Category Archives: Hermetic Library Reading Room

The Hermetic Library Reading Room is an imaginary and speculative future reification of the library in the physical world, a place to experience a cabinet of curiosities offering a confabulation of curation, context and community that engages, archives and encourages a living Western Esoteric Tradition, Hermeticism in a broad sense, and Aleister Crowley’s Thelema. If you would like to contribute to the Hermetic Library Reading Room, consider supporting the library or contact the librarian.

Don’t Hide the Madness

Hermetic Library Fellow T Polyphilus reviews Don’t Hide the Madness: William S. Burroughs in Conversation with Allen Ginsberg by William S Burroughs and Allen Ginsberg, edited by Steven Taylor; due October 16th from Three Rooms Press.

I like the title of this book, but it’s not really transparent to the volume’s content. More lucid choices might have been The Exorcism of William S. Burroughs, or Old Beatniks with Guns, or most accurately Reminiscing and Cat Fancying with Bill and Al. It’s a carefully edited full transcript of about sixteenBurroughs Ginsberg Taylor Don't Hide the Madness hours of conversation between William S. Burroughs and Allen Ginsberg, at Burroughs’ place in Kansas over the course of four days in March 1992. The Naked Lunch movie release in England and Japan was the impetus for an “interview” that grew into the more relaxed-yet-ambitious project of capturing the conversations in this book, as sponsored by the London Observer magazine. Within the text, this circumstance isn’t mentioned until two days and over one hundred transcript pages into the visit, and it only occupies the foreground of a single conversational session. The transcripts were prepared from the tapes and edited by musician Steven Taylor, who had been working as Ginsberg’s assistant and a contributor to his performances.

Burroughs was pleased by Cronenberg’s Naked Lunch, so that forms a focus for some of the discussion. During the course of Ginsberg’s visit, the two of them and some friends go to a local screening of the movie. Another principal activity is a brief trip to fire a few of Burroughs’ guns. But probably the most significant event during the visit was Burroughs undergoing an exorcism of the “Ugly Spirit” (so identified by Brion Gysin) that Burroughs believed had been responsible for making him shoot his wife to death in Mexico in 1951. The exorcism was performed by a Native American shaman named Melvin Betsellie. Discussion often returns to the health concerns of the two men. They review various mutual acquaintances and old experiences, and discuss a number of literary figures and social scenes. Occasionally one will read out loud from a book or an article, and Ginsberg and Burroughs both recite poems from memory. Burroughs very frequently breaks off to address himself affectionately to one of his six cats.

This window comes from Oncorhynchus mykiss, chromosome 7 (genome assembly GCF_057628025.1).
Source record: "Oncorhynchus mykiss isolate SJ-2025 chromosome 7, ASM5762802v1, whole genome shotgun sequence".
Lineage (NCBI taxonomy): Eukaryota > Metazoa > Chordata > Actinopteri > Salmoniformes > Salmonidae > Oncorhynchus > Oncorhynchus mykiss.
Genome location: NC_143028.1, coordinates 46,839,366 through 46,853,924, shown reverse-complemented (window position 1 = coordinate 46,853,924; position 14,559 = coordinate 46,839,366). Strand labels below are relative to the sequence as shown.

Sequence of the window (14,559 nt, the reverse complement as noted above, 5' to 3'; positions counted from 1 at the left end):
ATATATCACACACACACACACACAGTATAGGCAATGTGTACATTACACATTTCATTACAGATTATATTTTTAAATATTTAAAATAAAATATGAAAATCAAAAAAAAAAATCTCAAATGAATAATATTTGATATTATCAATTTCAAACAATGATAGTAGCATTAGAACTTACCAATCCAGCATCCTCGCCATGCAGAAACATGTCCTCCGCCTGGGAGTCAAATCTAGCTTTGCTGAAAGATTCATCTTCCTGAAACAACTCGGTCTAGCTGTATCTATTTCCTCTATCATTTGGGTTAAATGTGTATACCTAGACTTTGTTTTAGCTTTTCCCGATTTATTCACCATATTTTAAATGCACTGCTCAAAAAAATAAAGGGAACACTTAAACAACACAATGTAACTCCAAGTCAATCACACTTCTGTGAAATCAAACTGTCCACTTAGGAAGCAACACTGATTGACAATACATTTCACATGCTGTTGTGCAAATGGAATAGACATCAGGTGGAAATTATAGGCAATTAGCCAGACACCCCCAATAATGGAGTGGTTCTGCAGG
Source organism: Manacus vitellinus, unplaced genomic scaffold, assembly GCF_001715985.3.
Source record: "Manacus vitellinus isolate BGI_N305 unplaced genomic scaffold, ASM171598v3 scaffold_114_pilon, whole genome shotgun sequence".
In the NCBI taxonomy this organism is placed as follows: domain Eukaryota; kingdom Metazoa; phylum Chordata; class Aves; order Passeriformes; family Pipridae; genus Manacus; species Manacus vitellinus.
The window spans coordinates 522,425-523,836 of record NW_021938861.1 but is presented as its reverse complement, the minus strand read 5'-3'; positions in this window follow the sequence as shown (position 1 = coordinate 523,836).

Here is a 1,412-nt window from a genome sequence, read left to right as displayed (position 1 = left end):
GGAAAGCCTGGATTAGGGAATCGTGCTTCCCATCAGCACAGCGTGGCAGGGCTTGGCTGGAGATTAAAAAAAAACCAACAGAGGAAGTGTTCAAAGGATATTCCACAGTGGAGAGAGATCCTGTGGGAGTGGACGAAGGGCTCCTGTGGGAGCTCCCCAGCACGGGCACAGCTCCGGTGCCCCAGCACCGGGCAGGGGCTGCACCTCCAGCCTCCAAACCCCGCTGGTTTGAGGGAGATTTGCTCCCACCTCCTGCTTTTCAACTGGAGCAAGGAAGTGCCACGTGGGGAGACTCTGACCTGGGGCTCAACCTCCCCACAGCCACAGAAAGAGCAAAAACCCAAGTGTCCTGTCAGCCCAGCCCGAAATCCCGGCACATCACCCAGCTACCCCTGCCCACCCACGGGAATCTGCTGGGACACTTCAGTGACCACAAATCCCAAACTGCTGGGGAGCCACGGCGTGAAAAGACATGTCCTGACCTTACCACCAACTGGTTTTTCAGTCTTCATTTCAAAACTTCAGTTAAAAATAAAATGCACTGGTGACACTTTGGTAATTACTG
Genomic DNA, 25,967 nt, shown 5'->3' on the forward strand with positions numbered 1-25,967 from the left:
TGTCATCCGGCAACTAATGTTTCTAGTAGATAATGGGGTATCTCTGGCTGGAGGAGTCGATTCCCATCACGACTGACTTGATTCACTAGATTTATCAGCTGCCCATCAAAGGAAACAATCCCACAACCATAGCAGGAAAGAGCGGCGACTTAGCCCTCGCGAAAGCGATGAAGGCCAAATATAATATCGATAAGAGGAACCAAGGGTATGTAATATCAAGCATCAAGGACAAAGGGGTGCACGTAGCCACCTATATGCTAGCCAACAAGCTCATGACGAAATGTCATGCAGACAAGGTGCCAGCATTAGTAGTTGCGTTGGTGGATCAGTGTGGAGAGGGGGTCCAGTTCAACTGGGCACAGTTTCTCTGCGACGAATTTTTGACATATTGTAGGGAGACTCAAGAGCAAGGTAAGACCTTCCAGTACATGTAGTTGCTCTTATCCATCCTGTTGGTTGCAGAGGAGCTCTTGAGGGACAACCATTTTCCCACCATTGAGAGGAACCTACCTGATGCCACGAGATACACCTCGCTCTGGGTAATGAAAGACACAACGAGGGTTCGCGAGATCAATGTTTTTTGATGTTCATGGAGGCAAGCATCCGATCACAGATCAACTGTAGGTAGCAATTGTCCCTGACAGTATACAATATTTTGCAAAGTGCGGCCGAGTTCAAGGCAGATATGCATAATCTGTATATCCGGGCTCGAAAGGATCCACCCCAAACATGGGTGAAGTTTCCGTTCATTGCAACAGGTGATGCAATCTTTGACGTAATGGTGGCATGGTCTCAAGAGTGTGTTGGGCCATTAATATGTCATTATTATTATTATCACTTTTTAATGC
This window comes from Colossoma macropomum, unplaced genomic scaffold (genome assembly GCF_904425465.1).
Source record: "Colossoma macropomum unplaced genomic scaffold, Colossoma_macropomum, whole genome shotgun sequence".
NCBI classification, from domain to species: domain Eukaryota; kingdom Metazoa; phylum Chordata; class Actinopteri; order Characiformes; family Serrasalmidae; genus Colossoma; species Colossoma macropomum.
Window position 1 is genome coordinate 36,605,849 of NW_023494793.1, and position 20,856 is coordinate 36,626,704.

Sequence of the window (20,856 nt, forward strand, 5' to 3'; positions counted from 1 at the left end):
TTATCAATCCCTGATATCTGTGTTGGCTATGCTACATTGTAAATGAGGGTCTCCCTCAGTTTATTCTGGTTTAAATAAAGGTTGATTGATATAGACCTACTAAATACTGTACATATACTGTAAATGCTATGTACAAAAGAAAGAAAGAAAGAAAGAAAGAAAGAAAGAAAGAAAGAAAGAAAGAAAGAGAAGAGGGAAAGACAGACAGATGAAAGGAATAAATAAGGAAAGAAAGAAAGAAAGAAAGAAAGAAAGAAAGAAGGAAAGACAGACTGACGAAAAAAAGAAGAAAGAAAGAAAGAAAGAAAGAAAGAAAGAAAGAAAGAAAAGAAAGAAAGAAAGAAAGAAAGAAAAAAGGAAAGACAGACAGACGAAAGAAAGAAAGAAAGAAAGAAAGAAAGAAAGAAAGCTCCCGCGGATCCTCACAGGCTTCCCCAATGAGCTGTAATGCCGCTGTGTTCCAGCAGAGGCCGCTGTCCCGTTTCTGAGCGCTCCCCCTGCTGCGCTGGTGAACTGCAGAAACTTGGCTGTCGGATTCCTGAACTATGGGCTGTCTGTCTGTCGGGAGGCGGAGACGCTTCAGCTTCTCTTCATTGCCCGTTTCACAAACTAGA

The lack of an index is disappointing in a book that is practically an orgy of name-dropping, and includes a fair amount of trivial conversational context. Some topical metadata to reference persons discussed are in Ginsberg’s synopses of the tapes, used as chapter headers and reproduced in the table of contents. But if you want to find the four mentions of Harry Smith for instance, you’ll just have to read right through. Likewise, a key to the abbreviations used for attributing speech would be very helpful. WSB and AG are obvious enough, but identifying the other speakers from their abbreviations may require careful reading of the editor’s introduction and the synopses. I was reading an advance review copy (via the LibraryThing Early Reviewers program), so either or both of these failings of the editorial apparatus might be addressed in the actual first edition.

The cover art by R. Crumb is a lovely portrait of the two men, and there are some black-and-white photos of Burroughs taken by Ginsberg on the weekend of the conversation, along with some other photos of the men that are not credited.